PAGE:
DALLAS — It was just a normal Friday night in April when Erin Higginbotham, B.S.N., RNC-LRN, got the call.
A member of the Air Force Reserve and mother-baby nurse at Texas Health Presbyterian Hospital Dallas, Higginbotham was being sent to New York.
Erin Higginbotham, center, with the care team at Jacobi Hospital in the Bronx.
"They called around 8:30 Friday night, and said we had to be at the base Saturday morning," she said. "We only had 12 hours to get ready. They said they didn't know how long we'd be gone, but to pack enough for 30 days."
So, on April 4, Higginbotham left her husband, her 4-year-old daughter and her 15-month-old son, who was still breastfeeding, to join 16 other nurses headed for New York. She wouldn't return home for two months.
The unit was sent to Jacobi Hospital in the Bronx, where "the entire hospital was pretty much COVID-19 positive," Higginbotham said.
The mother-baby unit was short-staffed, so Higginbotham was assigned there.
"It wasn't as bad as some other units, but it was still very stressful," Higginbotham said. "It was obvious they were very busy and stressed out. People don't stop having babies because of COVID-19."
Some nurses were out because they had tested positive, and others stayed home because they were afraid of getting it. Patients were tested when they arrived at the hospital to give birth.
"A lot tested positive but didn't even know they had it," she said. "We still had to gown up. We had N95 face masks, but we were supposed to wear them for several days if we could. We had to wear them all the time, except on breaks."
Things were rough at first.
"Then we started getting more nurses in," said Higginbotham, who was the only Air Force nurse on the unit, working with employees, traveling nurses and nurses sent by an employment agency. "It was pretty intense the first couple of weeks. But once we got some more help, it got a little easier."
When not at work, the Reserve nurses stayed at a hotel in Times Square with just a mini fridge.
"Another unit that came later stayed at a boutique hotel, and they didn't even have that," Higginbotham said. "Eventually, someone bought us a microwave that we could put in a little lobby area where we could hang out together and eat."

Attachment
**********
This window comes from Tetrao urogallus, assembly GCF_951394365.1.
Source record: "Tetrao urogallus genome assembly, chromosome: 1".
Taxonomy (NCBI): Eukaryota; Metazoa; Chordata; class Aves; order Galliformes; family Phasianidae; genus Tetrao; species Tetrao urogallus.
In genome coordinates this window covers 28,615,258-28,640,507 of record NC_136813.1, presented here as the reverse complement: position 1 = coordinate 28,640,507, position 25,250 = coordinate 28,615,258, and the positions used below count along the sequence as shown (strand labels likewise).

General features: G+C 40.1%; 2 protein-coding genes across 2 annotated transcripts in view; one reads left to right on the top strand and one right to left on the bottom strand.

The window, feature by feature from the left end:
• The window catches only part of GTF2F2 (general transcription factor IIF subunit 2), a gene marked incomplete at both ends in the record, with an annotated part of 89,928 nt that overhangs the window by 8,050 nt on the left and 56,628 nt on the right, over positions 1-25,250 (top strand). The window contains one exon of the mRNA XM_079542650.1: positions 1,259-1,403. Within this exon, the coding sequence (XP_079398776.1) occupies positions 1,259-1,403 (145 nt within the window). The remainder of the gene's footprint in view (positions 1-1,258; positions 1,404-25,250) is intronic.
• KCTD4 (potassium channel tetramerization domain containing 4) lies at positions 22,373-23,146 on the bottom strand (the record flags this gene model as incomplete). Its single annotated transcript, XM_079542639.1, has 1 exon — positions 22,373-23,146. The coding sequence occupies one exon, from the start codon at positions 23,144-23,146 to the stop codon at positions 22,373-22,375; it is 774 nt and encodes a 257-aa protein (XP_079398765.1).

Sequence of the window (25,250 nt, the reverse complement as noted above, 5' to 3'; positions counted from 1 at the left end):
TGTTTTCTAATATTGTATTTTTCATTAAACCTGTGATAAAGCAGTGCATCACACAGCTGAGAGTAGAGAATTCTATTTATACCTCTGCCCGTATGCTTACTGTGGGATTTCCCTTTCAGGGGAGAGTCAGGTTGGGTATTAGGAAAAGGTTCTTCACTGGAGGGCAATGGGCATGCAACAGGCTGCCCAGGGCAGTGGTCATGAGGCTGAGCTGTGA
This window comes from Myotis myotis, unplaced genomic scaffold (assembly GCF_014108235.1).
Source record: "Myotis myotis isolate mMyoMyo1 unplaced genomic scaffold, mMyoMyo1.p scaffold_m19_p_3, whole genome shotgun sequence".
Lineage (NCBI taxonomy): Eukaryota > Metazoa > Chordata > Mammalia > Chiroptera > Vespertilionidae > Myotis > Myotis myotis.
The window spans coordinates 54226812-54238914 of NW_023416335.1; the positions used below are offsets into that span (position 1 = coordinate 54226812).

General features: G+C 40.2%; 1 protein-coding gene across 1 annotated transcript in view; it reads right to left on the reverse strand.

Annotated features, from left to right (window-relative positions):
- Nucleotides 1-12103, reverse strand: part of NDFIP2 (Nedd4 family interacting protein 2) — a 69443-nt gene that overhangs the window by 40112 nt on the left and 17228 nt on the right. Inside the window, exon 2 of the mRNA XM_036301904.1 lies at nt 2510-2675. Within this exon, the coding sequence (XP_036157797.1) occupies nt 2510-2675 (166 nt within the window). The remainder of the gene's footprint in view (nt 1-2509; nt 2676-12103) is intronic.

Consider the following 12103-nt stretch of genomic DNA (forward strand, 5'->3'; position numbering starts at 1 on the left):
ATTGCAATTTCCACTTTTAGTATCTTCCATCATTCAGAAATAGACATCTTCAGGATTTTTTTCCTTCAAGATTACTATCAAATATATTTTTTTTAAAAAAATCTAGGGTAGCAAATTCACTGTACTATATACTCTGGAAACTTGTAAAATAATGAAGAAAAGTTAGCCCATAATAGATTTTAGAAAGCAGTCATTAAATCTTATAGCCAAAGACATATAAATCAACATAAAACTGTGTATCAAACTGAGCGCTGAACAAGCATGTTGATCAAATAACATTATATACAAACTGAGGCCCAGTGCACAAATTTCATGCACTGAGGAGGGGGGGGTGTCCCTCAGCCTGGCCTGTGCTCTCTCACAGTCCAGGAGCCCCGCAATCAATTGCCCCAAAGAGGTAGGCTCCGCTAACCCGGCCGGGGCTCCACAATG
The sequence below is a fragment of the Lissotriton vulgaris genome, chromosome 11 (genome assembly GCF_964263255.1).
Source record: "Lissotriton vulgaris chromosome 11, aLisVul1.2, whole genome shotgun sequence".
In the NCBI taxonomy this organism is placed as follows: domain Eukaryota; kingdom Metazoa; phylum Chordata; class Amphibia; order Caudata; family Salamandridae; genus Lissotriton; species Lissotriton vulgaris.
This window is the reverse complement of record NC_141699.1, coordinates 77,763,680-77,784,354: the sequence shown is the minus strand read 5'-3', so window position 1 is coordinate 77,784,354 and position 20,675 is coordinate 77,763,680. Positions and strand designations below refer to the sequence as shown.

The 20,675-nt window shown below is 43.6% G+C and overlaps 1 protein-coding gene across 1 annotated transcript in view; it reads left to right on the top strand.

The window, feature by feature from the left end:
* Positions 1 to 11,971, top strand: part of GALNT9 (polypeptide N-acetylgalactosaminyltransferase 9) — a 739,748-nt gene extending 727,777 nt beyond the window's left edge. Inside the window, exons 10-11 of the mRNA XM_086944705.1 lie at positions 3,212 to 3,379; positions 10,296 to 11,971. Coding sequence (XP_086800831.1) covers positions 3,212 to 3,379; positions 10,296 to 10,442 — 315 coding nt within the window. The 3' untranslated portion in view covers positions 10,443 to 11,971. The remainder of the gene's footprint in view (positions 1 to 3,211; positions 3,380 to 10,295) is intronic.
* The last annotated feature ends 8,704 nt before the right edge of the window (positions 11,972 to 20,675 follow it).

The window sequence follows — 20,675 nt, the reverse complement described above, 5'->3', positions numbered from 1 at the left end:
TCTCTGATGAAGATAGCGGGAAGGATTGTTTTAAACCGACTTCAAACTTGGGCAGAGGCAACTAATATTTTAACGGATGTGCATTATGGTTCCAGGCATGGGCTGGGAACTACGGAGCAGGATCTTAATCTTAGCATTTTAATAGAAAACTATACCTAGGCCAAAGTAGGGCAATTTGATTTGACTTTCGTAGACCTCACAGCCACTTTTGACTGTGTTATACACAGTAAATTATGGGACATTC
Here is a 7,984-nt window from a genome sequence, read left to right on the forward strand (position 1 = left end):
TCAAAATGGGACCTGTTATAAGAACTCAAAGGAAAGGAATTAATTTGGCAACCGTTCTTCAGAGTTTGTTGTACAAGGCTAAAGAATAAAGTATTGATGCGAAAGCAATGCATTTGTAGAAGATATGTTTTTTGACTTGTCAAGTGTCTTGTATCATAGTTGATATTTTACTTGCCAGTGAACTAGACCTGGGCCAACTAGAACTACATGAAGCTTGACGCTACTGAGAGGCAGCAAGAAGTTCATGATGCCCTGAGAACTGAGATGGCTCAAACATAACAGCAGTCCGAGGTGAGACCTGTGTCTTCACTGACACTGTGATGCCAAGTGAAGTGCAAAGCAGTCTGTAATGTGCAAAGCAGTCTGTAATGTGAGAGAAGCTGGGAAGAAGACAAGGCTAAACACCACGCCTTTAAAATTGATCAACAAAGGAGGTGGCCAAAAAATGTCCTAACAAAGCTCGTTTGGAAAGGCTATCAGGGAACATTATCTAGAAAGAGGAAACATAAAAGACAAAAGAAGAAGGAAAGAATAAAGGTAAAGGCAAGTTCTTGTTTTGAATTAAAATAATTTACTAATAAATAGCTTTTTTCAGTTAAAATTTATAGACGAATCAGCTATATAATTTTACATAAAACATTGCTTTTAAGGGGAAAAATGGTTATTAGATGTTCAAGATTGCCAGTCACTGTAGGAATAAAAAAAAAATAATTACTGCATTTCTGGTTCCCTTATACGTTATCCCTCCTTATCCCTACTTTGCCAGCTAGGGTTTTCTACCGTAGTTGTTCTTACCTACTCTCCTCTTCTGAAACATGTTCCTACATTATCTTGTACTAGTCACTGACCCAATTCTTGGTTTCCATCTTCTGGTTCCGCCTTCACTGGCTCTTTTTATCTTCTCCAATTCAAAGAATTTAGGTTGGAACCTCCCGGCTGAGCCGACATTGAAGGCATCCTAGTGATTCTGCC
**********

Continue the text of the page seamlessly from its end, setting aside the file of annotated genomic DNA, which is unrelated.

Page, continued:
Back in Dallas, Higginbotham was sorely missed, said her manager, Kelly Fossee, M.S.N., RNC-OB, manager of Family Centered Care & Lactation.
"Erin is very involved in our unit, so it was a big loss for us to have her gone," Fossee said. "We're so proud of her, but we've really missed her."
The entire hospital felt her absence, said Elizabeth Asturi, M.S.N., R.N., NE-BC, chief nursing officer.
"It was a loss to have Erin gone for so long," she said. "But we're so proud that she was able to serve where she was most needed. I can't think of a better example of living Our Texas Health PromiseSM."
To show their support, the unit's Outreach Committee sent care packages to Higginbotham and the other nurses in her Reserve unit.
"We sent Uber Eats gift cards, T-shirts, protein bars and other snacks," Fossee said.
They also added a personal touch.
"I knew they wanted to send something, but then one night they asked me for all the names of the nurses in our unit — all 17," Higginbotham said. "I didn't think much about it, and then they sent these really nice cups with lids that said '#crushcovid" and had each person's name. It was awesome. All the other nurses were so excited. It was really nice of them."
Higginbotham returned home May 31. She tested negative, so she has been able to quarantine at home with her family.
"They're all very happy that Mommy's home," she said. "My husband's parents were able to help a few days a week, but it's not the same as having another full-time parent."
About Texas Health Resources
Texas Health Resources is a faith-based, nonprofit health system that cares for more patients in North Texas than any other provider. With a service area that consists of 16 counties and more than 7 million people, the system is committed to providing quality, coordinated care through its Texas Health Physicians Group and 29 hospital locations under the banners of Texas Health Presbyterian, Texas Health Arlington Memorial, Texas Health Harris Methodist and Texas Health Huguley. Texas Health access points and services, ranging from acute-care hospitals and trauma centers to outpatient facilities and home health and preventive services, provide the full continuum of care for all stages of life. The system has more than 4,100 licensed hospital beds, 6,400 physicians with active staff privileges and more than 26,000 employees. For more information about Texas Health, call 1-877-THR-WELL, or visit www.TexasHealth.org.